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The 32nd Sunday in Ordinary Time Year B
Homily at the Sunday Liturgy, the College of St. Rose, Albany, NY
According to tonight’s gospel Jesus was deeply disturbed about the grave inequities in the economic and social system of his time.  He publicly criticized the hypocritical behavior of the religious leaders who, under the guise of their piety, took advantage of the weaker members of society. 
In this gospel and the Book of Deuteronomy we read that, even though they had very little, the widows gave what they could. In this sense the widows are the exemplars of the ways we should serve one another.
Theologian Amanda Brobst-Renaud suggests the “widow’s offering is both an expression of trust in God in the midst of the world comprised of broken people, systems, and communities of faith.” Brobst-Renaud suggests that the undocumented alien, the widow, and the orphan are frequently forgotten.
This gospel is not only about what the widow gave. It is a biting criticism of the behavior of the privileged class of scribes who ruled the Temple and the lives of the people. The widow in the story had no access to food stamps, soup kitchens, social security, medicaid, medicare or health care. Neither do many women today.
Although some studies suggest the percentage of widows’ living in poverty has fallen, largely due to education and employment opportunities,  women who are widowed and women who are single parents continue to struggle to make ends meet. Women of color suffer even more so. The gospel makes us mindful of their plights.
If Jesus, the itinerant Jewish prophet, were standing in the halls of Congress today he might be railing against self-serving politicians who have placed their careers above the needs of their constituents. On the public record there is little evidence of their passion for helping families who live below the poverty level.
A lesson from history may be helpful here. Heather Cox-Richardson reminds us that, after the Great Depression, Herbert Hoover could not find support for a program that would get this country back on its feet. Franklin Delano Roosevelt, trying to pick up the pieces, would later propose a New Deal.
Congressional leaders at the time — liberal and conservative, Democrat and Republican — felt a national emergency existed and passed Roosevelt’s programs quickly. The New Deal created opportunities and a social safety net for all Americans including widows, orphans, and the elderly.
These two political parties, that once advanced economic and social liberalism, are now competing for power and wealth in our country already torn apart over racial issues, the pandemic, education, falsehoods, voting rights, religious liberties, and the economy.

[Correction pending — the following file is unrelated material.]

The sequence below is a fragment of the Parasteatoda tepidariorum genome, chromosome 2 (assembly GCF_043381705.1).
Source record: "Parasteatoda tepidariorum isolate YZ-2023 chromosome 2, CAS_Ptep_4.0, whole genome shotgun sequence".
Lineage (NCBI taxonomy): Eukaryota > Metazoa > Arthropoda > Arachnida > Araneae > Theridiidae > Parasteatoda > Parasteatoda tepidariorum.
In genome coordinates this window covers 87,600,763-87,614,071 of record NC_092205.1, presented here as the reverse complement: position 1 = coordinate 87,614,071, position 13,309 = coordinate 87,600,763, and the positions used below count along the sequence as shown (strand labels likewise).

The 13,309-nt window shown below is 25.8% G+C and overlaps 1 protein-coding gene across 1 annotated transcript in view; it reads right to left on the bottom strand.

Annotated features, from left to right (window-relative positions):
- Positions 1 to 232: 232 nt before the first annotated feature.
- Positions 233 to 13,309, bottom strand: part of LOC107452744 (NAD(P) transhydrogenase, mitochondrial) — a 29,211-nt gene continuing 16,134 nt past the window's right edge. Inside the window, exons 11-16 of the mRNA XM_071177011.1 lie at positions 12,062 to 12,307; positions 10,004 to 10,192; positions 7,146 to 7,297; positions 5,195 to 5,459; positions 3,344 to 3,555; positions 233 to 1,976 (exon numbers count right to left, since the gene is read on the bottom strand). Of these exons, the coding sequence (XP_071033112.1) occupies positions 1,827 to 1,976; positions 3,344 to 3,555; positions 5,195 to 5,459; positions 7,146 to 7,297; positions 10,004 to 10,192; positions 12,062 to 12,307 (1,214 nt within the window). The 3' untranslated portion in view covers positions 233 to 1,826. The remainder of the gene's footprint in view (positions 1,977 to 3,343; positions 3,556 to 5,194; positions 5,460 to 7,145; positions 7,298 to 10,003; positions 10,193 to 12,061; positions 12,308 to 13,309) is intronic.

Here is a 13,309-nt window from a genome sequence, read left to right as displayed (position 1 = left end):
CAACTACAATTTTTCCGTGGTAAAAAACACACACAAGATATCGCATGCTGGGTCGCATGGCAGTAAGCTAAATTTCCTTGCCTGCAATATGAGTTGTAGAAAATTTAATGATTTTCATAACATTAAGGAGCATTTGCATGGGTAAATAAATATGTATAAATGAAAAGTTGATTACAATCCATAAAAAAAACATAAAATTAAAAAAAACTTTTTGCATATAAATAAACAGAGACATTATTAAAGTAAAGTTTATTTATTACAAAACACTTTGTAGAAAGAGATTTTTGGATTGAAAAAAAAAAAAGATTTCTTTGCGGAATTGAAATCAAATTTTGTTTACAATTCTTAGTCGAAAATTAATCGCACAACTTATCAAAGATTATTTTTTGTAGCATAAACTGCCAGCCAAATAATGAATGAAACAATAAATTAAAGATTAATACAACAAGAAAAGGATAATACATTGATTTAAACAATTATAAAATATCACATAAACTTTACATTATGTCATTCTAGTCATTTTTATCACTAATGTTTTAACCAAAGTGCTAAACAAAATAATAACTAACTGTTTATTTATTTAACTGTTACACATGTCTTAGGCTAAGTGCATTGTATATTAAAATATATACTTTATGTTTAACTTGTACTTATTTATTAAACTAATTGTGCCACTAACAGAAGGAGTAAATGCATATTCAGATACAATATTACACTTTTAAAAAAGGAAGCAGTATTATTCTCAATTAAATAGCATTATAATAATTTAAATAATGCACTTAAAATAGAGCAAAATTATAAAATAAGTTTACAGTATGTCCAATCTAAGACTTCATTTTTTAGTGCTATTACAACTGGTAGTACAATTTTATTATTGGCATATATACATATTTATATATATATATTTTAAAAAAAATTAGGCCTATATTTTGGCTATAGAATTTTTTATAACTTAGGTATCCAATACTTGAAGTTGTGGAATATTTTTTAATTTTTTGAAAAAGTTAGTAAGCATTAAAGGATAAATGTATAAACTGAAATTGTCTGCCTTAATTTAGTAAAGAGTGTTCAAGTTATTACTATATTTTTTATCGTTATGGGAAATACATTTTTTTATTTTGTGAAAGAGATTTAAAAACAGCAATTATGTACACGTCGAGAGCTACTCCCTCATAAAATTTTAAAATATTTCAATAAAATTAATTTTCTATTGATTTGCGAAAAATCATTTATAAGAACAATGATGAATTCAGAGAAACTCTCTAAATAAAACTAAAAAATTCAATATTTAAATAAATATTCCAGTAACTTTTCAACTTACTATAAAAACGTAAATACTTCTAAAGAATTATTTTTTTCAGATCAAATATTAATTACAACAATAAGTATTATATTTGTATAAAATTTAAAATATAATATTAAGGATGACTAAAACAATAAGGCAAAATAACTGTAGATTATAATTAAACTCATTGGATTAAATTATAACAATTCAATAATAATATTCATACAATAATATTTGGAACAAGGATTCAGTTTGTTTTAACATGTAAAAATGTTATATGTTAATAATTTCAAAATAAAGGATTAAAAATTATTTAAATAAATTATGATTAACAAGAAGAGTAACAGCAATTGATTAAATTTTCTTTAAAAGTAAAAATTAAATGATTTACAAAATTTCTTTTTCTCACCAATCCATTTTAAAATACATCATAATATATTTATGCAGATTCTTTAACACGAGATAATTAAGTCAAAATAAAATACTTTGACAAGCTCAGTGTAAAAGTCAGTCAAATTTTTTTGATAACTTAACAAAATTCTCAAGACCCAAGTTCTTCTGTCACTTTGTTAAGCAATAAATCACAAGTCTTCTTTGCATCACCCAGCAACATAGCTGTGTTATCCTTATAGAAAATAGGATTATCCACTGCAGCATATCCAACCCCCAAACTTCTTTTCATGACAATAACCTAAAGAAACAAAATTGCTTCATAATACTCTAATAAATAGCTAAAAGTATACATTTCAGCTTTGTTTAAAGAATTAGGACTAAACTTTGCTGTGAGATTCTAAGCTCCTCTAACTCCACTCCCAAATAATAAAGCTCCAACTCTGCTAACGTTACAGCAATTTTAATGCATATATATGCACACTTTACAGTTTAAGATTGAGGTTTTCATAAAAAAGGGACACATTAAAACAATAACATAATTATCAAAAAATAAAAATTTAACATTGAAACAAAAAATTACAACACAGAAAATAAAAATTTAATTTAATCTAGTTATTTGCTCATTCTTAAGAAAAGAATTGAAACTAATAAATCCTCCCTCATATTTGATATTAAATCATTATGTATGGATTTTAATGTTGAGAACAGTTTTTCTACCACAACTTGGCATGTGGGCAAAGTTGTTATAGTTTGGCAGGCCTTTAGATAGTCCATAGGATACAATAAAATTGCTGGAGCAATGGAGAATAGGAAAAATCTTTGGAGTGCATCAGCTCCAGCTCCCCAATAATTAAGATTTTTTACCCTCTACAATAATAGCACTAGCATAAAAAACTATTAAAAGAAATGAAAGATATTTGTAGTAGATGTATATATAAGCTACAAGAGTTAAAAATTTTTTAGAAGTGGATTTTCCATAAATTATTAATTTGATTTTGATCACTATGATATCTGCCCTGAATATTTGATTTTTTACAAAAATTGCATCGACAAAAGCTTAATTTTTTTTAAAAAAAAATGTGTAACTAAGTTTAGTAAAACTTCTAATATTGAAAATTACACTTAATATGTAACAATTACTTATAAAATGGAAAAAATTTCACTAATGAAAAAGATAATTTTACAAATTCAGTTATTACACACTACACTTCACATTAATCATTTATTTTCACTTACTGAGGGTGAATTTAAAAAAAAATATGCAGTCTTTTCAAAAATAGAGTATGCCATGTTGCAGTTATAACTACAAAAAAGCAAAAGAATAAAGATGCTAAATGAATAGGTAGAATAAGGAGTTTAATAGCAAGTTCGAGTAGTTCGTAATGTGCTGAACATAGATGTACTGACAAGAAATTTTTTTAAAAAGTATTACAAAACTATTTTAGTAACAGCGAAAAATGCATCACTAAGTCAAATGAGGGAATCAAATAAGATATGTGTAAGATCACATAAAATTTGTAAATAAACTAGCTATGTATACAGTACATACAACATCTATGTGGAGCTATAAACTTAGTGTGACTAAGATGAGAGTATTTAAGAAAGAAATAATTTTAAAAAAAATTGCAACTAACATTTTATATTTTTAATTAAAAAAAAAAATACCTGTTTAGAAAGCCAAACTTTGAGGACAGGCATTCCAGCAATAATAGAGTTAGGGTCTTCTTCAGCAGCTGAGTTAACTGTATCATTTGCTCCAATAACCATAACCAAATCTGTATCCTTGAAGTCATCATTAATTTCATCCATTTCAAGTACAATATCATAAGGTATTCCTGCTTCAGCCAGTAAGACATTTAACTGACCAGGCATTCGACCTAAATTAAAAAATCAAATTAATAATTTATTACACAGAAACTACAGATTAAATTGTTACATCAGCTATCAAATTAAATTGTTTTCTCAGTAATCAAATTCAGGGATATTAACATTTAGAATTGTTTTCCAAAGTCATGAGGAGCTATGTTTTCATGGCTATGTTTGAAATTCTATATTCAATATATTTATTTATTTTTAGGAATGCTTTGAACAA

Although the infrastructure bill was passed, Congress must now pass the social and environmental package. To do so, politicians need to stop operating in secrecy, which makes it easier to push their agendas and avoid scrutiny and criticism from the very people they are elected to serve. 
Where does religion come in? Working for the common good is a corporate responsibility. Civic and religious leaders need to listen to one another and learn to work together to promote new programs and strengthen existing ones to serve those in need. Individual agendas have to be set aside.
Psalm 146 reminds us that God secures justice for the oppressed and food for the hungry. How will those of us who gather here to worship God and share communion respond not only to the voices of the widows in these biblical stories but to our local and global societies that desperately need repair?
In her book, Radical Discipleship: A Liturgical Politics of the Gospel, Jennifer McBride, professor of theology and ethics at McCormick Seminary, urges that we must learn to connect our participation in the eucharist with social action.
McBride comments: “Since the gospel demands discipleship … it is inherently social and political. It concerns how we structure society in a way that demonstrates love for the neighbors, strangers, and enemies, a love that leads to both social and personal transformation.”
Pope Francis wrote in Fratelli Tutti, we can seek “a better kind of politics, one truly at the service of the common good” (no. 154). These hope-filled words are challenging for political and religious leaders as well as you and me in a time that is both unpredictable and troubling. Change requires all of us working together with all our “might.” Every person matters.
1. Adams, J.R., From Literal to Literary (Cleveland: Pilgrim Press) 2005, 310.
2. Byrne, B. A Costly Freedom (Collegeville: Liturgical Press) 2008, 194.
4. Editorial, The Sunday Gazette, November 7, 2021, D1.